Sunday, June 30, 2019
When I was making preparations for my recent trip to Italy, I discovered rather quickly that getting tickets to see Leonardo da Vinci's masterpiece, The Last Supper was going to be a challenge. Trying to get individual tickets turned out to be almost impossible so, with the help of my friends who had been there before, I signed up for a four-hour tour of Milan highlights that included viewing one of the most famous paintings in the world. That turned out to be a very smart choice.
The painting is located in the refractory of the Monastery of Santa Maria delle Grazie and since it was painted on a wall, it has remained there ever since. After arriving via a tour bus, our group gathered in front of the church at the monastery.
As we waited for our turn to view the painting, I took the opportunity to step inside the church to see what it was like. It's a beautiful old church which looked somehow bigger on the inside than it did from the outside.
As our scheduled time drew near, our tour guide led us to a courtyard inside the monastery where I got an even better view of the round tower at the back of the church.
Finally, it was time to enter the hall where this painting is located. I have to say that entering that room was so different than I had expected. I guess because of the difficulty getting tickets, I had a vision of going into a room and walking in a line of people past the painting as someone hustled us along.
I was pleasantly surprised. The room is bigger than I expected and our single tour group were the only ones inside the room for the 20 minutes we had to admire this work of art. Our tour guide pointed out certain details about the painting but, mostly we had time to admire it at our own pace. We were even encouraged to take photographs as long as no flash was used.
The artist began work on this painting in 1495 and he used oil and tempera on a dry, plastered wall. The paint began to break down and wear off even in da Vinci's lifetime. Further destruction occurred in the 17th century when a door was cut in the center of the wall. You can see where the door was cut out of the painting in the photo above. Clearly, da Vinci's work was not as cherished then as it is today.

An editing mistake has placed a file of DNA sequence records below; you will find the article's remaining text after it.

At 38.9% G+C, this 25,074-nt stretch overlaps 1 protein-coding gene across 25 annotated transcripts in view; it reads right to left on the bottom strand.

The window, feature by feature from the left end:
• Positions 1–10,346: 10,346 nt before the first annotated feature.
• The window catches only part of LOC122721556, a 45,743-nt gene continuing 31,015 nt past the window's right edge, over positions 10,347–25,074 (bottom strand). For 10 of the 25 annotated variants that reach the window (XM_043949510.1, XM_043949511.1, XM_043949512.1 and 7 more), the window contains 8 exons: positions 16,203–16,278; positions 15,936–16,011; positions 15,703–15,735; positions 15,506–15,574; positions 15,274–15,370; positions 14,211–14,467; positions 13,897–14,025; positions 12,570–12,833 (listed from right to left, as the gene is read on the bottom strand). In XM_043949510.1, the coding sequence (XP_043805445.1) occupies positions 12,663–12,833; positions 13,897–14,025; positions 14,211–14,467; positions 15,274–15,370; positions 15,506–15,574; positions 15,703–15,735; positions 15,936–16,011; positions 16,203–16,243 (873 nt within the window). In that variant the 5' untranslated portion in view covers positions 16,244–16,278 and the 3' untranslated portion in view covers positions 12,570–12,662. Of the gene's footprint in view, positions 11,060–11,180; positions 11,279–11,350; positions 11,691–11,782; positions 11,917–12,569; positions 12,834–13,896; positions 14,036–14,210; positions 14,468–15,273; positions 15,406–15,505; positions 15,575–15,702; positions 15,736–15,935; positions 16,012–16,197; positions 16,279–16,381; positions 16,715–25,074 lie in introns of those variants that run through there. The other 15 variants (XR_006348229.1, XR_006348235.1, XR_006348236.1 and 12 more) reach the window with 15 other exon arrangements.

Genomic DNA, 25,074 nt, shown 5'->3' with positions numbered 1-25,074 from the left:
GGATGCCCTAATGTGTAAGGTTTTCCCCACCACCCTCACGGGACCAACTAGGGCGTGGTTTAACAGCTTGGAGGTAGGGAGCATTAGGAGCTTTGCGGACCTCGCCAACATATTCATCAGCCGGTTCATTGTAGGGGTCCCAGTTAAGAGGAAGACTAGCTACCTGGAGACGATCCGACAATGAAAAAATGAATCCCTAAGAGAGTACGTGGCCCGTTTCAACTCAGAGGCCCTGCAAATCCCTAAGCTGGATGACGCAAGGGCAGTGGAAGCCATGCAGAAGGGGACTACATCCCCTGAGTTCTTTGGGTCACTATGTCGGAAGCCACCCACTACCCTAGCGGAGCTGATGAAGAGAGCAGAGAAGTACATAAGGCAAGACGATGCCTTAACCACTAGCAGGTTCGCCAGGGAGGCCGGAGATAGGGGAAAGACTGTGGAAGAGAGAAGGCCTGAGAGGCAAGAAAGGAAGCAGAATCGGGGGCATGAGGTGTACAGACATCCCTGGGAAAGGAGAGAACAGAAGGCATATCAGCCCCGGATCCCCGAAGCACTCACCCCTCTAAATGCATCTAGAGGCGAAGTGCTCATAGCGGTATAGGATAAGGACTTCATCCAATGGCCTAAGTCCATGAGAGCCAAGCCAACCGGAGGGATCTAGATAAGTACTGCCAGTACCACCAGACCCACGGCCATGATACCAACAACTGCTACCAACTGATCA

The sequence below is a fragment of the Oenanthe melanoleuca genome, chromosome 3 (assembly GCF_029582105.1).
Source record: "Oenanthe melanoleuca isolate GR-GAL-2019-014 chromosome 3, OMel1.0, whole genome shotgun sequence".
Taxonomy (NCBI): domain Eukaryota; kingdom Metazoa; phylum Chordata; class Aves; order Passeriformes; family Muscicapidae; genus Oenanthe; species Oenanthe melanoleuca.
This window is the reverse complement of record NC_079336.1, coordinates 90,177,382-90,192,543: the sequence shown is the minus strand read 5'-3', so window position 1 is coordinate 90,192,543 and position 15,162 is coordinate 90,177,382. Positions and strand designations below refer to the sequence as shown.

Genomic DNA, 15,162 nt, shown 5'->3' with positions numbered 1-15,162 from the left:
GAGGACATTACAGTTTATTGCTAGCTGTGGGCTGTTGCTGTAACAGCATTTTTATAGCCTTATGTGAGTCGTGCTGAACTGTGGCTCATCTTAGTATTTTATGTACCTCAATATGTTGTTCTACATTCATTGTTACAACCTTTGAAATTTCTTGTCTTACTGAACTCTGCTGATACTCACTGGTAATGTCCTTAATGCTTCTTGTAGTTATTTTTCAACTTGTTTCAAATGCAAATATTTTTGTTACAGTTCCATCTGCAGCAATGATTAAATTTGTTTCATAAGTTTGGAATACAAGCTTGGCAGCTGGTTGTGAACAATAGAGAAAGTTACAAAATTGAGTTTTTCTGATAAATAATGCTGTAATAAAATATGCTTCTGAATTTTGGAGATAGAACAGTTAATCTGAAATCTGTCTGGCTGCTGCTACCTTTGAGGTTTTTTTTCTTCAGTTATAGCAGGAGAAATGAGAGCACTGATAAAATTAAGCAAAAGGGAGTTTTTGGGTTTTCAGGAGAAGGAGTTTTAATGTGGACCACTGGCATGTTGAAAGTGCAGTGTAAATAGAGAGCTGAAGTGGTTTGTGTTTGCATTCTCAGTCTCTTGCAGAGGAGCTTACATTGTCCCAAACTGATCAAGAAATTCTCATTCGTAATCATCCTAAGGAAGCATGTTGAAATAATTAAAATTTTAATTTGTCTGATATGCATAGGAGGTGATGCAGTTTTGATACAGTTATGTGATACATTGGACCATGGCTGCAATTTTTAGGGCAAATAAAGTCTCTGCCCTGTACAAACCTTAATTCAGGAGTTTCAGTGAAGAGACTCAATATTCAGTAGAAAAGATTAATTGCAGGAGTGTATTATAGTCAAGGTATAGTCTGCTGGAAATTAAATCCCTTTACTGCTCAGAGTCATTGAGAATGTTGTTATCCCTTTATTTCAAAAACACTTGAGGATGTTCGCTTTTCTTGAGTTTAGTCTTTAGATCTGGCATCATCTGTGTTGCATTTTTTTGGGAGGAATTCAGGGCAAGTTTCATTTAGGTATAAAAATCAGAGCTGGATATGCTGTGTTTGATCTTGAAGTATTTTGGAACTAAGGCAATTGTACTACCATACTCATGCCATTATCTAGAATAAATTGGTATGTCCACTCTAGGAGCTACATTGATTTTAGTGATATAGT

The Last Supper was a perfect subject for a painting that was adorning the monastery's dining hall. It was meant to look as though Jesus was dining with the monks who were having their meals in the same room.
This close up photo shows how the paint is faded and peeling from the wall. And that is after a 19-year restoration project that began in 1980. Because of that restoration and other attempts to restore the painting in the past, very few of da Vinci's original brushstrokes remain. Seeing it up close made me wonder if it could possibly survive another 500 years. I felt saddened that it might not.
At the other end of the hall was another painting that was also painted in 1490s. This one is called The Crucifixion and it was painted by Donato Montorfano, a well know Milanese artist. Leonardo added portraits of his benefactor, Lodavico il Moro and his wife and children on either side of this painting but the portraits are so faded now that they can barely be seen.
As we left the room, our guide pointed out this frieze of The Last Supper and explained that it is for the blind so they can touch it and get an impression of what the painting looks like. He said that this type of "brail" depiction is starting to show up in museums around the world.
I am so glad I had an opportunity to see this infamous painting. As I said above, its future seems to be so uncertain.
Sunday, June 23, 2019